An intuitive, programmer-driven approach is a typical one taken up by programmers, that is heavily based on experience in solving similar natured problems and also on observations of other programmers' practices. Programmers are very trained to follow patterns of solutions. Most of the time, it goes OK, since the thought process has been reviewed by several programmers and has a proven workability. However, what if a fresh look is taken in some situations where the chosen solution is only based on tried and tested formulas ? How about deriving a solution based on a totally rational, logical and scientific approach ? Can it find some gaps in understanding, find some other, hitherto overlooked determining factors ? Most research in academia takes this approach and does succeed in finding better solutions than those in the industry. The industry is sometimes too focused on finding cost-effective, workable and time-bound solutions, to the detriment of doing something that will prove to be profitable and efficient for the long term. The hard, complex problems in software suffer in this regard much more than the run-of-the-mill kind of software, such as the CRUDs.
As a sunshine industry, software is still evolving, with new practices being thought of and proposed at regular intervals. It should be a place full of such opportunities for betterment.

2/ Allowing maximum configurability but not exposing it to users.

Customers use software built be developers but they usually end up complaining more often about features not implemented according to what they wanted and less often about things that don't seem to work correctly as per specifications. If something does not work correctly as per specifications, its a clear bug and the developers feel obliged to make the corrections. However, the point about missed specifications, misunderstood specifications and conventions is not so easy to rectify.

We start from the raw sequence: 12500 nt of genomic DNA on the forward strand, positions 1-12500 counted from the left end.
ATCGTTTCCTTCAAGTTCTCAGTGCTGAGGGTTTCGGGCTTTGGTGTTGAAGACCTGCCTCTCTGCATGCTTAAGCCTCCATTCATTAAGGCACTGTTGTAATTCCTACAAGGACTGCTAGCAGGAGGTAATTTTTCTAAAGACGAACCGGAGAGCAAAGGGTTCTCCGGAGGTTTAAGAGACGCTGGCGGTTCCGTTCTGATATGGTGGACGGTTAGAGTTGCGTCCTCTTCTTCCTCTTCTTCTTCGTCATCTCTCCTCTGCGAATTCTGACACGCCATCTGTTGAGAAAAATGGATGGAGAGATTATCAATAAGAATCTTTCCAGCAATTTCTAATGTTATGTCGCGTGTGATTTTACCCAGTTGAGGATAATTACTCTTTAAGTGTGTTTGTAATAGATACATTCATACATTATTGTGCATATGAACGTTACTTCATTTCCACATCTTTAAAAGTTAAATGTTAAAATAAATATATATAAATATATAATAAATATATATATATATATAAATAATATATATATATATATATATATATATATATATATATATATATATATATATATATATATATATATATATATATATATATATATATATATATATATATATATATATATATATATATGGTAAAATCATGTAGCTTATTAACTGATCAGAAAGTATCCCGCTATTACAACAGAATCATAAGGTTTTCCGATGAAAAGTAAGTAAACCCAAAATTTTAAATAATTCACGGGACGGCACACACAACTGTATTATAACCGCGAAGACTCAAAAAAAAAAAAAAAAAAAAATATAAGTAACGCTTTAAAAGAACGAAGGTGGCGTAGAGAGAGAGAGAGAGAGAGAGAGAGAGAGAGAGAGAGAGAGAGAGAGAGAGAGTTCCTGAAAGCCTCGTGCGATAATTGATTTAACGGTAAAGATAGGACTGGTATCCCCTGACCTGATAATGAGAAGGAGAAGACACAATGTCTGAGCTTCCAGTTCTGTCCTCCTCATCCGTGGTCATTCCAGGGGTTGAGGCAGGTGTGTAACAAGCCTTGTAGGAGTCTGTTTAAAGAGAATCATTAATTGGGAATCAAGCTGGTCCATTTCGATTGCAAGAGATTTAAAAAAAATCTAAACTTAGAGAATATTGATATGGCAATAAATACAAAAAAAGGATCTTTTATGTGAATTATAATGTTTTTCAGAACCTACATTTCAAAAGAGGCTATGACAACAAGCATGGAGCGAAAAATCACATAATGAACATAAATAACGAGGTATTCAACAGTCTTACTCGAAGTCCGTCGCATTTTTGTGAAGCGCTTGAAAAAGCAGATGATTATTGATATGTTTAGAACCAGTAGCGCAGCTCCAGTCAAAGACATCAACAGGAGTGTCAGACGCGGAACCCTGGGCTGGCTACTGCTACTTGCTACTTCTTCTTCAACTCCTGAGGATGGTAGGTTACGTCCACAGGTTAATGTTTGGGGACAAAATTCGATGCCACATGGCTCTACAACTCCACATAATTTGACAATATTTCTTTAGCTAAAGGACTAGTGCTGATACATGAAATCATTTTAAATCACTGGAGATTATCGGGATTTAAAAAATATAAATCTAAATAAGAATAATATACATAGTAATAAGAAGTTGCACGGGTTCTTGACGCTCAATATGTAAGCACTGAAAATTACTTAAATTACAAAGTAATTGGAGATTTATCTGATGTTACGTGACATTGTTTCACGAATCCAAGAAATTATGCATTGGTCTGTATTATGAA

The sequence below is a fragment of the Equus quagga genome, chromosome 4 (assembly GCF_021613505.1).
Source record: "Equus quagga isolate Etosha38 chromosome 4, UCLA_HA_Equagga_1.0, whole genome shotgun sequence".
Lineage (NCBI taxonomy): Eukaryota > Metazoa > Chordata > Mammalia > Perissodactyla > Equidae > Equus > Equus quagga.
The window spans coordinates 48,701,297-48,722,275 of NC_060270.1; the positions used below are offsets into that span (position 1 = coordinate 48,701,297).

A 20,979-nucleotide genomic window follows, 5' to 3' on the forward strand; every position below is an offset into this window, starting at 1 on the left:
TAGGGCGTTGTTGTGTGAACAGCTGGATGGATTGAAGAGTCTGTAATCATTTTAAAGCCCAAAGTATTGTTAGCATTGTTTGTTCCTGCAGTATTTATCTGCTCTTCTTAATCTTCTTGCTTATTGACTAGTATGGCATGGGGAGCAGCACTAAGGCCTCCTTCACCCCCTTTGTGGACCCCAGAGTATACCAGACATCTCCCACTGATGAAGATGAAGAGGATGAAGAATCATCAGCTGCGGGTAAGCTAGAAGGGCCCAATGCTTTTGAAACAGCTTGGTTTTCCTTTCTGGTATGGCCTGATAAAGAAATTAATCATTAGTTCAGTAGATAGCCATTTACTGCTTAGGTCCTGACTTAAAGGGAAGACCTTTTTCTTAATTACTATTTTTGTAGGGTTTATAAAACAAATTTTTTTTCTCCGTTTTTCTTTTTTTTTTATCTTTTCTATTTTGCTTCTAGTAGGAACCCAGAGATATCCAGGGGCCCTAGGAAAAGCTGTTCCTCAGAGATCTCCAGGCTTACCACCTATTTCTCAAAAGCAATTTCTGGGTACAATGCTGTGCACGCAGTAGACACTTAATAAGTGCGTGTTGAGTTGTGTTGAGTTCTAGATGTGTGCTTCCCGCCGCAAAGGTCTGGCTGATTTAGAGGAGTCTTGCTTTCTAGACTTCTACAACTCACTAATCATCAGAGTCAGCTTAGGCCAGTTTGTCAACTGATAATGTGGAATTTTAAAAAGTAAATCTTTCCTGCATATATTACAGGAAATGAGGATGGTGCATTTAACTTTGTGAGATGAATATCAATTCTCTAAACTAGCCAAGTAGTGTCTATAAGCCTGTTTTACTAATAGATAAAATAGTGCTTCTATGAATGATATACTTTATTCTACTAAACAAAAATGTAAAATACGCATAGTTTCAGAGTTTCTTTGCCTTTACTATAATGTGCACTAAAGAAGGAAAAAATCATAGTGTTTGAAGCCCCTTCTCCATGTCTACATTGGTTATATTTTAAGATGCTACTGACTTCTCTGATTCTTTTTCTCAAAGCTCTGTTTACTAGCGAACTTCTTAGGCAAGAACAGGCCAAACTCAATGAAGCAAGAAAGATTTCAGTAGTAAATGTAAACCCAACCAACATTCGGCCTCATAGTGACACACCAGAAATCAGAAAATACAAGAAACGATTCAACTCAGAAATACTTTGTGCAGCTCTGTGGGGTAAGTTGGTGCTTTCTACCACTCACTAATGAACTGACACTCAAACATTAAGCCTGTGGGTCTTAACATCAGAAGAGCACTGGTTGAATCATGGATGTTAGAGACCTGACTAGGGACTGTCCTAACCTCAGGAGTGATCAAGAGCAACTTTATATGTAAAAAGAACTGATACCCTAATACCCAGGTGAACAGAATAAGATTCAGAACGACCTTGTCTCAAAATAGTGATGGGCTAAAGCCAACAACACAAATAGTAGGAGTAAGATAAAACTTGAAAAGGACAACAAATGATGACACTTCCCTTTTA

Can a solution be to allow for configuring everything and anything that is feasible ? Users will be quick to complain about huge configuration choices and complicated installation tasks. So the configuration out-of-the-box is chosen to be a vanilla, typically acceptable one and not exposed to users at all. If some user needs something different that how the software behaves, we will need to customize and configure but we will be very likely to find some way out without making code changes since we just made it as configurable as possible, even when we never expected the users to change it.
When I thought of this, I was really thinking about issues faced with various customers and the varied preferences each one has with respect to the same software. Some customers could complain about software components needing bi-directional access in network ports and interfering with firewalls, others cribbing about GUI of administration consoles and the layouts. Somehow, it is a bad bet for the developer to make a design choice, code something accordingly, and then face urgent situations because of making those choices if some customer expected otherwise. Even if we take care to implement according to some well-known standards and conventions, are we in a position to deny something to a prospective customer (and maintain same specs) if they don't like how it behaves ?